This guide was created to assist Artists and Engineers, to learn the basics of mesh modelling of non deformable objects with 'Blender'. It uses a structured approach to introducing Blenders tools and work-methods. Following the guide should enable you to become familiar with blender and create models from the simplest of parts to complex accurate engineering assemblies and designs. The guide focuses solely on Blenders Mesh Modelling capabilities, it ignores the myriad of animation,
The first all-inclusive guidebook for designing, building, and implementing a sturdy core valuation/projection model
In today’s no-room-for-error corporate finance market, precise and effective financial modeling is essential for both determining a company’s current value and projecting its future performance. Yet few books have explained how to build models that accurately interpret a company’s financial statement, while none have focused on projection models.
(1) Since the simpler model features less regressor than the larger model, it follows that the VIF of
the simpler model will be less than that of the larger model. The reason is that the more variables
we include in the model, the greater multicollinearity, and, hence, the greater Rj
, unless the
omitted variables happen to be orthogonal to the regressors included in the simpler model. The
simpler model, which omits relevant variables, produces bias estimates but with smaller
variances. Consequently, there appears to be a tradeoff between bias and precision.
This innovative text presents computer programming as a unified discipline in a way that is both practical and scientifically sound. The book focuses on techniques of lasting value and explains them precisely in terms of a simple abstract machine. The book presents all major programming paradigms in a uniform framework that shows their deep relationships and how and where to use them together.After an introduction to programming concepts, the book presents both well-known and lesser-known computation models ("programming paradigms"). ...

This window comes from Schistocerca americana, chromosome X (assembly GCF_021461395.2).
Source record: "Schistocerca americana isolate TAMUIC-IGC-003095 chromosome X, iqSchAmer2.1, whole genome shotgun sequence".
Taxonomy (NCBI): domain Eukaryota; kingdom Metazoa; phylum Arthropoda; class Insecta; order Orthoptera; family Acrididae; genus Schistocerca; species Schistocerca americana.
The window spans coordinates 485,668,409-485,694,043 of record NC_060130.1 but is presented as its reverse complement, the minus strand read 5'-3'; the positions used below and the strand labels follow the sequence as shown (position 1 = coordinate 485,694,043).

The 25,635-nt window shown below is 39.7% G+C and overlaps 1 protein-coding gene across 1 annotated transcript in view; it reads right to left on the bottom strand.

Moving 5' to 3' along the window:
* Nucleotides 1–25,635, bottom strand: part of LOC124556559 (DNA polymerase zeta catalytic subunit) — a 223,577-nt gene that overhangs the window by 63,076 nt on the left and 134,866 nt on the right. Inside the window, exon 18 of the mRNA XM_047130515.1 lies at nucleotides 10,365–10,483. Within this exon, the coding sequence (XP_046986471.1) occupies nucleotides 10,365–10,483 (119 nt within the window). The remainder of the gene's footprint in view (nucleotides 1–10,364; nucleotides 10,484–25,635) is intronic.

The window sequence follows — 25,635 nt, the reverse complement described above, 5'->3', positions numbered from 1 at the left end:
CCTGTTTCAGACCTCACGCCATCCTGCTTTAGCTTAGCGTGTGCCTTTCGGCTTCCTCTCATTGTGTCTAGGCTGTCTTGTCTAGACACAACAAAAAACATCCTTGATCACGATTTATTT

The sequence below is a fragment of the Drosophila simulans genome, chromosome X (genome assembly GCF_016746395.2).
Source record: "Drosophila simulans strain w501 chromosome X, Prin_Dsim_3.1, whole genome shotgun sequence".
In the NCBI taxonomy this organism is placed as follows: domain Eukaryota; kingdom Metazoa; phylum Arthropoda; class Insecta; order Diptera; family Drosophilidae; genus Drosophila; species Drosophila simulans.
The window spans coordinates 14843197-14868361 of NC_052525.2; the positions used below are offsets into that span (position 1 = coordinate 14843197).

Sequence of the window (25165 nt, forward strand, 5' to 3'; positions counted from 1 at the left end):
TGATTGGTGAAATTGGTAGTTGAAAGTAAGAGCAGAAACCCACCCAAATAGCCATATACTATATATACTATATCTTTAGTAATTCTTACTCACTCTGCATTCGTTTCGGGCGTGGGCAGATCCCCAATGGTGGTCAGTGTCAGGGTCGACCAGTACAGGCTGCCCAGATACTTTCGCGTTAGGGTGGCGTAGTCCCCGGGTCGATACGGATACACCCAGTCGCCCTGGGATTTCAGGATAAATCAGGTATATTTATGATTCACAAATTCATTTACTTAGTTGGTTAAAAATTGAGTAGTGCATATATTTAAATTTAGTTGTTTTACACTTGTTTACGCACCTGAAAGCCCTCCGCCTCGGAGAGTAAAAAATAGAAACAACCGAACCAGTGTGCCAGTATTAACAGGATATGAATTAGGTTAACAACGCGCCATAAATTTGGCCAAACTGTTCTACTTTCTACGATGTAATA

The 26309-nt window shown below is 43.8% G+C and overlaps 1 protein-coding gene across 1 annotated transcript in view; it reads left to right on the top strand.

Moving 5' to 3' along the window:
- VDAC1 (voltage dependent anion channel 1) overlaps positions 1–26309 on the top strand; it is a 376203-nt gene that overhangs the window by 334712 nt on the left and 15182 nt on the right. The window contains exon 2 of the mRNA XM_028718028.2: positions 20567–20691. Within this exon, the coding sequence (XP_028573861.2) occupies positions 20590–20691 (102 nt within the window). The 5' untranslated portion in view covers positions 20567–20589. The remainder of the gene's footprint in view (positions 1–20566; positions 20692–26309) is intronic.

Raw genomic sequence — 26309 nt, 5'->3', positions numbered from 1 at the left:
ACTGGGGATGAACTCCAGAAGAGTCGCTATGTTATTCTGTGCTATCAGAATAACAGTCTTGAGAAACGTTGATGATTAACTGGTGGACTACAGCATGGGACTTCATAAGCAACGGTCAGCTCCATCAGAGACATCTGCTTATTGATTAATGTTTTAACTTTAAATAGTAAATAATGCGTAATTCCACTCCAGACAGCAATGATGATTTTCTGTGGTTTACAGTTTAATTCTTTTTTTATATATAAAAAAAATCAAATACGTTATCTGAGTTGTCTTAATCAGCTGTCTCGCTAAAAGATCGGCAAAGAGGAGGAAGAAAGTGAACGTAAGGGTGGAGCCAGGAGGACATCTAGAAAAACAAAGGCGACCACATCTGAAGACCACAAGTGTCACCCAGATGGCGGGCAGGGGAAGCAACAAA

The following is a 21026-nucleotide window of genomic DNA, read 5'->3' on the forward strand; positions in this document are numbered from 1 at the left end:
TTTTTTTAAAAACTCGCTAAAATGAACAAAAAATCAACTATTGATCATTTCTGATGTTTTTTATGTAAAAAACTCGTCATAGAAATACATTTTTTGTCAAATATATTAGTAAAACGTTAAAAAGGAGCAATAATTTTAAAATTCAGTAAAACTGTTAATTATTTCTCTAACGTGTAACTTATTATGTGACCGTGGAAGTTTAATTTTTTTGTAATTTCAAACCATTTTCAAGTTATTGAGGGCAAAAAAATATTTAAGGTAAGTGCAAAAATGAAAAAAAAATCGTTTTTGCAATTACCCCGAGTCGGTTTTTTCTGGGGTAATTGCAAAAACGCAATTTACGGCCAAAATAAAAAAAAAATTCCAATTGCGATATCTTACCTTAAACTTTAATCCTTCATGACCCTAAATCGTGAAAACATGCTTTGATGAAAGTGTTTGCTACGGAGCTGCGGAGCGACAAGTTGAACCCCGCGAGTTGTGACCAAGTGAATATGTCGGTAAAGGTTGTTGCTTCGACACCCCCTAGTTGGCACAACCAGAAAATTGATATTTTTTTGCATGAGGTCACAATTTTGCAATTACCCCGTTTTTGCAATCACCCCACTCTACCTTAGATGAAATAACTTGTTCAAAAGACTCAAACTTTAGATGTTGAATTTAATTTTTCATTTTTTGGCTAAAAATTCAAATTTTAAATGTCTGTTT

Many multilingual NLP applications need to translate words between different languages, but cannot afford the computational expense of inducing or applying a full translation model. For these applications, we have designed a fast algorithm for estimating a partial translation model, which accounts for translational equivalence only at the word level . The model's precision/recall trade-off can be directly controlled via one threshold parameter. This feature makes the model more suitable for applications that are not fully statistical.
We propose a language model based on a precise, linguistically motivated grammar (a hand-crafted Head-driven Phrase Structure Grammar) and a statistical model estimating the probability of a parse tree. The language model is applied by means of an N-best rescoring step, which allows to directly measure the performance gains relative to the baseline system without rescoring. To demonstrate that our approach is feasible and beneﬁcial for non-trivial broad-domain speech recognition tasks, we applied it to a simpliﬁed German broadcast-news transcription task.
This paper presents a new model for word alignments between parallel sentences, which allows one to accurately estimate different parameters, in a computationally efficient way. An application of this model to bilingual terminology extraction, where terms are identified in one language and guessed, through the alignment process, in the other one, is also described. An experiment conducted on a small English-French parallel corpus gave results with high precision, demonstrating the validity of the model. ...
Interpreting fully natural speech is an important goal for spoken language understanding systems. However, while corpus studies have shown that about 10% of spontaneous utterances contain self-corrections, or REPAIRS, little is known about the extent to which cues in the speech signal may facilitate repair processing. We identify several cues based on acoustic and prosodic analysis of repairs in a corpus of spontaneous speech, and propose methods for exploiting these cues to detect and correct repairs.
In this paper we first propose a new statistical parsing model, which is a generative model of lexicalised context-free grammar. We then extend the model to include a probabilistic treatment of both subcategorisation and wh-movement. Results on Wall Street Journal text show that the parser performs at 88.1/87.5% constituent precision/recall, an average improvement of 2.3% over (Collins 96). is derived from the analysis given in Generalized Phrase Structure Grammar (Gazdar et al. 95).